Wednesday, February 7, 2007

“I Feel a Great Disturbance in The Force”

Vice President Cheney was not happy about Joe Wilson.

In grand jury audiotapes played yesterday during Libby’s perjury trial, the vice president’s then-chief of staff said Cheney had been “upset” and “disturbed” by criticisms from former ambassador Joseph C. Wilson IV that Bush had twisted intelligence to justify the war. And Libby said that Karl Rove had been “animated” by a conversation with Robert D. Novak, in which the conservative columnist told Rove he “had a bad taste in his mouth” about Wilson and was writing a column about him.

[…]

Libby’s portrayal of the zeal to discredit Wilson’s claims, reaching to the White House’s highest echelons, reinforces Special Counsel Patrick J. Fitzgerald’s assertion that the criticism of war provoked such a political crisis among Bush’s top aides that it is unlikely the defendant simply forgot his role in the leak, as defense attorneys contend.

If, as the defenders of the Vice President and Mr. Libby have been saying all along, Mr. Wilson is a liar and a stooge for the C.I.A., why did they go to such efforts to discredit him? Lots of people come up with lots of wild and crazy stories about the people in the administration — any administration — and juicy gossip about the higher-ups and their nefarious doings are the currency in the outer inner circles in Washington, just like in any company town. So why did Ambassador Wilson’s op-ed piece, which has been called everything from fiction to libel by the White House, set off such a frenzy, and why did the Vice President and his staff and Karl Rove and his minions in the press set out to destroy Mr. Wilson and in the process expose his wife as a C.I.A. operative (and remember, Karl Rove said that Valerie Plame’s career was little more than collateral damage; he called it “fair game”)?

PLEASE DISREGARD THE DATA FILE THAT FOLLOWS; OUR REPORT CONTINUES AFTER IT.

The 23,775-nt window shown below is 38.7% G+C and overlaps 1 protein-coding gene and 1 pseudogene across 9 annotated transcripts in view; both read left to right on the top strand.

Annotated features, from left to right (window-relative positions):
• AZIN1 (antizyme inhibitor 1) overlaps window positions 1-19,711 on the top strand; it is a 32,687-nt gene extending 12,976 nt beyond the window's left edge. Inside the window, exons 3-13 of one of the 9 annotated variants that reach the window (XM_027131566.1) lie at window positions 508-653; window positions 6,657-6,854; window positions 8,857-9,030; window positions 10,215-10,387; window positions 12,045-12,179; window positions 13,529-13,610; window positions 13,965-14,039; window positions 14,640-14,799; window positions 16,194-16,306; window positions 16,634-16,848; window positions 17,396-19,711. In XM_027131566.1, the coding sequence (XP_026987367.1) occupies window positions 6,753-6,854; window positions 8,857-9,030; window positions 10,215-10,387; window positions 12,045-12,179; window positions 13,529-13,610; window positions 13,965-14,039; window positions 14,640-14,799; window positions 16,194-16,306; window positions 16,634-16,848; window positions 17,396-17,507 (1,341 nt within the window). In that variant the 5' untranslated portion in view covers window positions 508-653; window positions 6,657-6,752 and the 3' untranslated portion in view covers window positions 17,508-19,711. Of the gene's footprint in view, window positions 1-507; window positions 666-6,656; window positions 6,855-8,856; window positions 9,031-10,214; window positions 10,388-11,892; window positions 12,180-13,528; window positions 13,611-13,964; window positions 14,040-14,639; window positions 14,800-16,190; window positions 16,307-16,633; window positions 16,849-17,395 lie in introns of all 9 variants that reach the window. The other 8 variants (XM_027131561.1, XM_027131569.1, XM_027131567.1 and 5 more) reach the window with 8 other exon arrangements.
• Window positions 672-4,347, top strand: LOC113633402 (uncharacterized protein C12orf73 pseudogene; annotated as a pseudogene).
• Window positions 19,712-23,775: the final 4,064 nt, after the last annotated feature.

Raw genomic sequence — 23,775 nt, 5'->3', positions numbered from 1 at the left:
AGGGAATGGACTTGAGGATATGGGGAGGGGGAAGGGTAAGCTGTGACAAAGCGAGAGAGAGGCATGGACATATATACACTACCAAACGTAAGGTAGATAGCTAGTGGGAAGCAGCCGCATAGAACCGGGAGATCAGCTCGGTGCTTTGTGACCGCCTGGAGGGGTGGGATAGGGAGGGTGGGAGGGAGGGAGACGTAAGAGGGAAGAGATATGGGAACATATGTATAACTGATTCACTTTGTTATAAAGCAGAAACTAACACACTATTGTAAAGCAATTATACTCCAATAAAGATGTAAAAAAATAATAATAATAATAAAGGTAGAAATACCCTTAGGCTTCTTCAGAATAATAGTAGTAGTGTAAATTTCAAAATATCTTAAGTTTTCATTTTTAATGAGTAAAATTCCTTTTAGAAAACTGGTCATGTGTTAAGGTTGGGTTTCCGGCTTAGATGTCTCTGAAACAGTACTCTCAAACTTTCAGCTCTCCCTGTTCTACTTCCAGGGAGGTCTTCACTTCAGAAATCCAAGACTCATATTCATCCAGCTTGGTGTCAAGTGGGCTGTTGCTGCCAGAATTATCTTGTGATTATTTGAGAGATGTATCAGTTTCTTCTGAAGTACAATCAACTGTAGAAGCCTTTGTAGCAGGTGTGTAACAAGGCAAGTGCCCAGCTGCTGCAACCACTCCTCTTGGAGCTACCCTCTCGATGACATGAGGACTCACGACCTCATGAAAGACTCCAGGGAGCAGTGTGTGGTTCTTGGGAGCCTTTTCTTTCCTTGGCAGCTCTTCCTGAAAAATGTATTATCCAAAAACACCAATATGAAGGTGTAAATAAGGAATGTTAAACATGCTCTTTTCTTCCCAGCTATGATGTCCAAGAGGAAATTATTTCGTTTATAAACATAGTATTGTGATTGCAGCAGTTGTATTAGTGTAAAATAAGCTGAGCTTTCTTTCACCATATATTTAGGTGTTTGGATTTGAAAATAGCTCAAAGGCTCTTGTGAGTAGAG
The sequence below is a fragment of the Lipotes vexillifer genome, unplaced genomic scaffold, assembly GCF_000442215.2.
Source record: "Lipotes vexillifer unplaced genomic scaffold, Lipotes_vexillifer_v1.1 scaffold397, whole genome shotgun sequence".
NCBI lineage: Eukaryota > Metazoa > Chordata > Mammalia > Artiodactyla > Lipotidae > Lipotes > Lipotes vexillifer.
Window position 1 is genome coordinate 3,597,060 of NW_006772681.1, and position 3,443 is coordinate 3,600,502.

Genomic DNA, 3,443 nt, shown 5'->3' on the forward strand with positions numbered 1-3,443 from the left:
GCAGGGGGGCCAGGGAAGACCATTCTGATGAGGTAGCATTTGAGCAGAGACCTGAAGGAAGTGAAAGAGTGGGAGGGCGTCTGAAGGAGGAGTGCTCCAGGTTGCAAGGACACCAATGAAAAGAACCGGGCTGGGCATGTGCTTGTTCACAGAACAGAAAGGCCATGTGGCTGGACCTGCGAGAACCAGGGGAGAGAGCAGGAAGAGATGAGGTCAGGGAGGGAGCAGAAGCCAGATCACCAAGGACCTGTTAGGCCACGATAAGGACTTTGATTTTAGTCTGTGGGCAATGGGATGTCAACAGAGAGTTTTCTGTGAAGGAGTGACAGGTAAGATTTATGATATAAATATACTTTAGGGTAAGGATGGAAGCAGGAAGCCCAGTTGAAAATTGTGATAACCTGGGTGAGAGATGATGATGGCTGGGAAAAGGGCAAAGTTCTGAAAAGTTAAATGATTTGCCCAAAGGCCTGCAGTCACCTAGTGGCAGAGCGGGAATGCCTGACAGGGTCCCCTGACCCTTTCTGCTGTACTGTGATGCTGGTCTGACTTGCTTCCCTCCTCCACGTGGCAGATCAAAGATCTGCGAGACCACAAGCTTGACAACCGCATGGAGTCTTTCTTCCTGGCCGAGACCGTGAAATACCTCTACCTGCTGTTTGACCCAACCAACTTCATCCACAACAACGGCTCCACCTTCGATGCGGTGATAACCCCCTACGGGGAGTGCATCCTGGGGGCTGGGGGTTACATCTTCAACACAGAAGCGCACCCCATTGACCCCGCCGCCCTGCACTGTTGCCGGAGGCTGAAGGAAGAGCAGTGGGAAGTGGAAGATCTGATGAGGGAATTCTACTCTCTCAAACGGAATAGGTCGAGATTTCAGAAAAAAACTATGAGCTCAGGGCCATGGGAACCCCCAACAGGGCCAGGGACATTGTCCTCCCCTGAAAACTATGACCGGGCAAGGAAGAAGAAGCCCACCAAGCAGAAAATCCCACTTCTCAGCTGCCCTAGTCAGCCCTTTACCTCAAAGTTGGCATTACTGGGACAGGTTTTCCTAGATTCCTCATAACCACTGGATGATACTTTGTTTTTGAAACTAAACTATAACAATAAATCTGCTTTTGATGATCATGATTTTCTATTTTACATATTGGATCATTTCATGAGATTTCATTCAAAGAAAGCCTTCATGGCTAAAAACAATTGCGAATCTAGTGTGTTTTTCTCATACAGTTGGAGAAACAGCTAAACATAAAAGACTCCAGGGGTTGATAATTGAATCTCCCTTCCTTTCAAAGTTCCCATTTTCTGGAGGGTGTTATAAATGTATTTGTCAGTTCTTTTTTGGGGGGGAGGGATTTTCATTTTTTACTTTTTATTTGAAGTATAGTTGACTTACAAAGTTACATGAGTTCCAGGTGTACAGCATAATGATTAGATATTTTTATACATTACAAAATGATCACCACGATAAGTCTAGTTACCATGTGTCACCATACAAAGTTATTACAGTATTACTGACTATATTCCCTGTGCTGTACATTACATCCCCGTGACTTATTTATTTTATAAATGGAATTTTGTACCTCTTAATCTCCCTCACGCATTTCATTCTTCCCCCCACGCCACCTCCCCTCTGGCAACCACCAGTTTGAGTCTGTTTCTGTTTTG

Could it have been because Ambassador Wilson was actually telling the truth?

In spite of all the irrelevant and ad hominem attacks against Mr. Wilson and his wife (“he lied to the Senate once” and “she wasn’t really undercover”) by the White House and the orcosphere, the fact remains that what Mr. Wilson wrote about in his op-ed piece in the New York Times was right; Niger wasn’t sending uranium to Iraq and the documentation that said it was was a forgery. Yet the Bush administration went forward with the claims — and the war — and set out to discredit anyone who had the temerity to suggest that maybe they got it wrong.

The vision of Vice President Cheney so obsessed with Wilson and his article — he had it under glass on his desktop — reminds us not only of the Dark Lord of the Sith on his neverending quest to seek out the young Jedi and eliminate him as a great threat to the Empire — but of the dark days of the Nixon administration when the president stalked the halls and made lists of enemies. Back then it was driven by paranoia. Now it’s driven by the fear that the truth will actually come out about why we went to war in Iraq.